Silicon Valley has Steve Case to thank for a new law that will cut back securities rules for start-up firms and allow companies to use Internet platforms to raise cash.
Case, co-founder and former chief executive officer at America Online Inc., played a central role in a rare show of congressional comity that led to the enactment of the law, which had the support of President Barack Obama and his regular Republican sparring partner Eric Cantor, the House majority leader from Virginia.
Case, who lives in Cantor’s home state, leveraged his relationships with the Republican and with Obama’s team, some of whom he’s known since his time working with the Clinton administration on Internet issues in the 1990s. He refused to appear at press conferences without members of both parties present. When he participated in briefings with Obama about different proposals eventually included in the law, he made sure to give presentations to Cantor the next day.
And when he saw that, despite a gridlocked Congress, the JOBS Act was on the precipice of passage, Case, with a ubiquitous Twitter presence, called in his friends and allies in the technology and social media worlds to give it one final push across the finish line.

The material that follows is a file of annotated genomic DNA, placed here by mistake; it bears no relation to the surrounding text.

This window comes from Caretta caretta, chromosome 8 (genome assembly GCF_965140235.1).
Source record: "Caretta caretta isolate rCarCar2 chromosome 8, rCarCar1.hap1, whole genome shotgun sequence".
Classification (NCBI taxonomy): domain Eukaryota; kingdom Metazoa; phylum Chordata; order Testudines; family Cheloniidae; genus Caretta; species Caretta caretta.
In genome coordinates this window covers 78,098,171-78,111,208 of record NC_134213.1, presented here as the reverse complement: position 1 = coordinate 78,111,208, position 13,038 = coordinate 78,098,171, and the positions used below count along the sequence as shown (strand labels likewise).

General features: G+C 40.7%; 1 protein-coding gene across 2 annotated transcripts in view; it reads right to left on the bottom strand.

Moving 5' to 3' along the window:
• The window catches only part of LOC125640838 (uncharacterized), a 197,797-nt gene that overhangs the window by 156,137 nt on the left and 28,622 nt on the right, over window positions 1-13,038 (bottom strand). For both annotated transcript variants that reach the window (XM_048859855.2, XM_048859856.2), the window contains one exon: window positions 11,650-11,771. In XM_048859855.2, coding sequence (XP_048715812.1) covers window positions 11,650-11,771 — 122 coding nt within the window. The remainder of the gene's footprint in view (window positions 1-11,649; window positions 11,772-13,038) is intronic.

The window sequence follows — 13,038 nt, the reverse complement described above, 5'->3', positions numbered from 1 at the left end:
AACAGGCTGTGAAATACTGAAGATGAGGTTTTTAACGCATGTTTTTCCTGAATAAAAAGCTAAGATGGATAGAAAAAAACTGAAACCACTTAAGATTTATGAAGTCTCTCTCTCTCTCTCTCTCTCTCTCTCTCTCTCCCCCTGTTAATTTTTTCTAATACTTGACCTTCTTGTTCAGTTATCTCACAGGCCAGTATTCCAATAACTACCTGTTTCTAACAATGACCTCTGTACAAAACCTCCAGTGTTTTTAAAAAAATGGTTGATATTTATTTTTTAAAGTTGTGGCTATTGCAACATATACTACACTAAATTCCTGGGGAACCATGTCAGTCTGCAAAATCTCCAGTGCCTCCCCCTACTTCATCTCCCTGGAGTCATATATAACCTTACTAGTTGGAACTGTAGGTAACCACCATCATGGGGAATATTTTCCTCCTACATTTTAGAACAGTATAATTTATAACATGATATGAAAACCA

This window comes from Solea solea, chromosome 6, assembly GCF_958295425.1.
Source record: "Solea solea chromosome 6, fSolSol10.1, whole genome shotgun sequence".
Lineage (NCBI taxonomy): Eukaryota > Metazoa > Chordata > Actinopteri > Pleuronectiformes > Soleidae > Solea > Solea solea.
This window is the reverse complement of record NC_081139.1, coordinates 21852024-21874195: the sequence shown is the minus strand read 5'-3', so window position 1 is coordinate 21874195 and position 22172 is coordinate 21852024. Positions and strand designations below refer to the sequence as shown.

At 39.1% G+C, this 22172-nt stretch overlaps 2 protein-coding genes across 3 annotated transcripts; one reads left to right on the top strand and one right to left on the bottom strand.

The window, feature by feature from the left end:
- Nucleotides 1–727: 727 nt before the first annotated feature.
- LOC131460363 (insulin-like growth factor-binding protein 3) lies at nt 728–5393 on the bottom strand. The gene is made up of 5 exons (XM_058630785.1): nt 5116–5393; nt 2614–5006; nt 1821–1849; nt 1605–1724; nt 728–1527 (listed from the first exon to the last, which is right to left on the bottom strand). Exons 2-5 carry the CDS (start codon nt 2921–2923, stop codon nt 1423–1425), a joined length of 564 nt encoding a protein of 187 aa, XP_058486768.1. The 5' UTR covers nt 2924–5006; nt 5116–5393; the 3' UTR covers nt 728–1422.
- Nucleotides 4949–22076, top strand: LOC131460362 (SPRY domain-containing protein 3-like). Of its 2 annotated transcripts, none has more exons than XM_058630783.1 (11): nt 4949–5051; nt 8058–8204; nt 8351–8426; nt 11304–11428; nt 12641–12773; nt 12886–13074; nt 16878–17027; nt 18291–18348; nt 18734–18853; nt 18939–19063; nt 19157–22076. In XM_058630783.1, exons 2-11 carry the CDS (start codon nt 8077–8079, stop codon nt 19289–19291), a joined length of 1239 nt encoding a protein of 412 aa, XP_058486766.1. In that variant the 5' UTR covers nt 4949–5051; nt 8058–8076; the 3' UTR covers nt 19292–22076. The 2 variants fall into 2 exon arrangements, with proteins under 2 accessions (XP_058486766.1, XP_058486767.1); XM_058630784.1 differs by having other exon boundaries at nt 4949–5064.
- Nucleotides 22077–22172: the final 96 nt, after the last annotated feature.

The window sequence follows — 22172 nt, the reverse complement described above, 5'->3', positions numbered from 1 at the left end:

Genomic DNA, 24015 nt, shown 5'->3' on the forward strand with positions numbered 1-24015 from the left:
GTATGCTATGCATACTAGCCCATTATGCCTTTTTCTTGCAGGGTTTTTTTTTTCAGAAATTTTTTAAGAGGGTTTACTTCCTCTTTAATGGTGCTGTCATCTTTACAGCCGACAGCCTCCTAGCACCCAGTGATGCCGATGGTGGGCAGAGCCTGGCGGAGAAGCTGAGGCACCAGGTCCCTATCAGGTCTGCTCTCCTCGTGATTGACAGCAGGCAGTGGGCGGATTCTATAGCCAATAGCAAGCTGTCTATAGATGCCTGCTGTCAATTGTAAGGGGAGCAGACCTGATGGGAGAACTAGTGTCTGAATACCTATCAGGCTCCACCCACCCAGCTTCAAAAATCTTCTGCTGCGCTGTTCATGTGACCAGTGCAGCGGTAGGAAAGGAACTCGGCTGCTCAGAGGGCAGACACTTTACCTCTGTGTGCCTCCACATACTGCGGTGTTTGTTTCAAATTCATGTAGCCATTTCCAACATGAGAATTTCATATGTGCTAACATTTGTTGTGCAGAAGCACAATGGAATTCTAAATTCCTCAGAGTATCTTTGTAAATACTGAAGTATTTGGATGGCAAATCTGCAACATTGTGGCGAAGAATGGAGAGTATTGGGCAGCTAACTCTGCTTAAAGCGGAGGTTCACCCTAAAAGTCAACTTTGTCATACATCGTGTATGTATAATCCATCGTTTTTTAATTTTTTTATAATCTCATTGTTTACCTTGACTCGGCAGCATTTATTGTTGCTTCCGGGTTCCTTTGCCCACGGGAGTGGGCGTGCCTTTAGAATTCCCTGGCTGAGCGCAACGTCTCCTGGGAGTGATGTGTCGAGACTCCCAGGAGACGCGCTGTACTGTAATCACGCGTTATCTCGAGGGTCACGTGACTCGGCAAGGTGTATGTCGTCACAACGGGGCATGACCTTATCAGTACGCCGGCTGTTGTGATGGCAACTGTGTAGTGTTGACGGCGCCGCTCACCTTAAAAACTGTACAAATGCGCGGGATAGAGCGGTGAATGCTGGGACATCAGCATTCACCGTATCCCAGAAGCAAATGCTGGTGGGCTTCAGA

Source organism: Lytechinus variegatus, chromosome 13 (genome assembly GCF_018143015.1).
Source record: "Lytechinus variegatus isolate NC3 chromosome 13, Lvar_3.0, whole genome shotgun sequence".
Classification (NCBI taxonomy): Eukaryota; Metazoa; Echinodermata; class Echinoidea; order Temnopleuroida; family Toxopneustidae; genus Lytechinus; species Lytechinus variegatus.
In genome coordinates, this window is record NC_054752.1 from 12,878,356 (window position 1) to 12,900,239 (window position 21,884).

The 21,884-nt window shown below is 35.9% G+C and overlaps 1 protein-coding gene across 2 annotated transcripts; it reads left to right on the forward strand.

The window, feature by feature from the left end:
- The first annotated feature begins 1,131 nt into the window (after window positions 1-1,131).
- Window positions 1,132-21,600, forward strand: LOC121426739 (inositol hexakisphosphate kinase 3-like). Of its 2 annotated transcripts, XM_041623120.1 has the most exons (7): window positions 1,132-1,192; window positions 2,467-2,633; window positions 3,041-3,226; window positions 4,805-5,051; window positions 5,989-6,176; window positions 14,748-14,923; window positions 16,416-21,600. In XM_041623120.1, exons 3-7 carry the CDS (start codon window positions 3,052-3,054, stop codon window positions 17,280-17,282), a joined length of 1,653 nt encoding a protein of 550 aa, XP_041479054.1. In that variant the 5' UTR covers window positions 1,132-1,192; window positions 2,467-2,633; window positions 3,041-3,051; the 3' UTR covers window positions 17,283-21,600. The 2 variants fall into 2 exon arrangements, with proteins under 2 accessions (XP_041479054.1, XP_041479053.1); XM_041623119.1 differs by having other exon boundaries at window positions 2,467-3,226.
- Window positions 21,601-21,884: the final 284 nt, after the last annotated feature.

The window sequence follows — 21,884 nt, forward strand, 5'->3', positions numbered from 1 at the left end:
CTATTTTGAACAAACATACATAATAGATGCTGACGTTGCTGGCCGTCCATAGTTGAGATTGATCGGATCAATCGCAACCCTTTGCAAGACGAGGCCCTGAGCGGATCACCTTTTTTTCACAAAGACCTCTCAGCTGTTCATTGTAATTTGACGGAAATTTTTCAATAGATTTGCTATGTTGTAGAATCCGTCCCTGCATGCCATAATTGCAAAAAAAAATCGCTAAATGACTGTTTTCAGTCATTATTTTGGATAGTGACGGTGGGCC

Congressional aides, lobbyists and other participants in the year-long process to get the measure enacted attribute their success to a number of things: a White House looking for avenues to create jobs after a mid-term election shellacking, House Republicans looking to prove they can govern in a bipartisan fashion, fundraising from the deep-pocketed tech community, and a group of senators, many fresh off the campaign trail and with experience in private equity or venture capital, looking to foster the growth of innovative new ideas.
None disagree, however, that Case, who is already back on Capitol Hill pushing the “JOBS Act 2.0,” didn’t play a key role.
See the full story at Bloomberg.com.